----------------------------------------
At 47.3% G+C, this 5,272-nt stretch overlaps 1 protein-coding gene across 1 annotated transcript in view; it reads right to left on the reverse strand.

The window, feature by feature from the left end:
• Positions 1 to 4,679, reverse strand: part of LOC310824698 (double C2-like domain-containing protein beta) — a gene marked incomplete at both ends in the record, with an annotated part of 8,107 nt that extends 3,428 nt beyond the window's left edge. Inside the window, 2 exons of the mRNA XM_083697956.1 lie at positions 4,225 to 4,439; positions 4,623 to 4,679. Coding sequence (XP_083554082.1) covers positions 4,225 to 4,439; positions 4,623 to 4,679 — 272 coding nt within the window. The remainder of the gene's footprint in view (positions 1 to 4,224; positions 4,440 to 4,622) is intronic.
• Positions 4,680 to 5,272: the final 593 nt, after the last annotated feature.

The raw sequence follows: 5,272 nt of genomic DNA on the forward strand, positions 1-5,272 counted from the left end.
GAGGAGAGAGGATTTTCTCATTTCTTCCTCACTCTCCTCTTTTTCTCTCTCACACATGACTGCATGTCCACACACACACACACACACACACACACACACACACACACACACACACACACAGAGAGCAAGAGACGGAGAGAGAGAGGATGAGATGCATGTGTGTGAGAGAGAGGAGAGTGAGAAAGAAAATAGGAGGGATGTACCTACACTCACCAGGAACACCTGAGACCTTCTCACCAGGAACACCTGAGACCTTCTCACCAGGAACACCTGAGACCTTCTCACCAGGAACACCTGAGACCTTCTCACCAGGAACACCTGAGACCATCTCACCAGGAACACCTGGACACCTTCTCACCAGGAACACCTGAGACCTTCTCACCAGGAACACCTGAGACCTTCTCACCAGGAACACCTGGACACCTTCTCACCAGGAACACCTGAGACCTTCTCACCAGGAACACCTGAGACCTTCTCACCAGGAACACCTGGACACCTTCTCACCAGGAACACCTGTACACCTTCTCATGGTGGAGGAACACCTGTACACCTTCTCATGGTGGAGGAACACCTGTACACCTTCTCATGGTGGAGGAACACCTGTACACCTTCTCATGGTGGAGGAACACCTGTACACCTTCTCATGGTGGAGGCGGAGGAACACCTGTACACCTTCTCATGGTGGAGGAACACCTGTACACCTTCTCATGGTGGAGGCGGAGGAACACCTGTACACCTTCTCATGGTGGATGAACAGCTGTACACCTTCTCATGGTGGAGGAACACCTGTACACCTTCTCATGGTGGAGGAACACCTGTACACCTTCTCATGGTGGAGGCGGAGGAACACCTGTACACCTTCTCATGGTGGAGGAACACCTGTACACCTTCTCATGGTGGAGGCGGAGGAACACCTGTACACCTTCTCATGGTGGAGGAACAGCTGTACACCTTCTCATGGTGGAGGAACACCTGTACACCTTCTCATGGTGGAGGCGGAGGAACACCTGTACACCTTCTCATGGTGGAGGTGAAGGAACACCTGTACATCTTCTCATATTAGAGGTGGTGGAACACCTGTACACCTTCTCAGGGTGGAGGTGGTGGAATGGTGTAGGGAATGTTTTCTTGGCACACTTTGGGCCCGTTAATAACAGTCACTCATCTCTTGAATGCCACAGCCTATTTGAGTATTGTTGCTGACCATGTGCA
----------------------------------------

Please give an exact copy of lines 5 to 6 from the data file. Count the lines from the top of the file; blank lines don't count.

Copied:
The raw sequence follows: 5,272 nt of genomic DNA on the forward strand, positions 1-5,272 counted from the left end.
GAGGAGAGAGGATTTTCTCATTTCTTCCTCACTCTCCTCTTTTTCTCTCTCACACATGACTGCATGTCCACACACACACACACACACACACACACACACACACACACACACACACACACAGAGAGCAAGAGACGGAGAGAGAGAGGATGAGATGCATGTGTGTGAGAGAGAGGAGAGTGAGAAAGAAAATAGGAGGGATGTACCTACACTCACCAGGAACACCTGAGACCTTCTCACCAGGAACACCTGAGACCTTCTCACCAGGAACACCTGAGACCTTCTCACCAGGAACACCTGAGACCTTCTCACCAGGAACACCTGAGACCATCTCACCAGGAACACCTGGACACCTTCTCACCAGGAACACCTGAGACCTTCTCACCAGGAACACCTGAGACCTTCTCACCAGGAACACCTGGACACCTTCTCACCAGGAACACCTGAGACCTTCTCACCAGGAACACCTGAGACCTTCTCACCAGGAACACCTGGACACCTTCTCACCAGGAACACCTGTACACCTTCTCATGGTGGAGGAACACCTGTACACCTTCTCATGGTGGAGGAACACCTGTACACCTTCTCATGGTGGAGGAACACCTGTACACCTTCTCATGGTGGAGGAACACCTGTACACCTTCTCATGGTGGAGGCGGAGGAACACCTGTACACCTTCTCATGGTGGAGGAACACCTGTACACCTTCTCATGGTGGAGGCGGAGGAACACCTGTACACCTTCTCATGGTGGATGAACAGCTGTACACCTTCTCATGGTGGAGGAACACCTGTACACCTTCTCATGGTGGAGGAACACCTGTACACCTTCTCATGGTGGAGGCGGAGGAACACCTGTACACCTTCTCATGGTGGAGGAACACCTGTACACCTTCTCATGGTGGAGGCGGAGGAACACCTGTACACCTTCTCATGGTGGAGGAACAGCTGTACACCTTCTCATGGTGGAGGAACACCTGTACACCTTCTCATGGTGGAGGCGGAGGAACACCTGTACACCTTCTCATGGTGGAGGTGAAGGAACACCTGTACATCTTCTCATATTAGAGGTGGTGGAACACCTGTACACCTTCTCAGGGTGGAGGTGGTGGAATGGTGTAGGGAATGTTTTCTTGGCACACTTTGGGCCCGTTAATAACAGTCACTCATCTCTTGAATGCCACAGCCTATTTGAGTATTGTTGCTGACCATGTGCA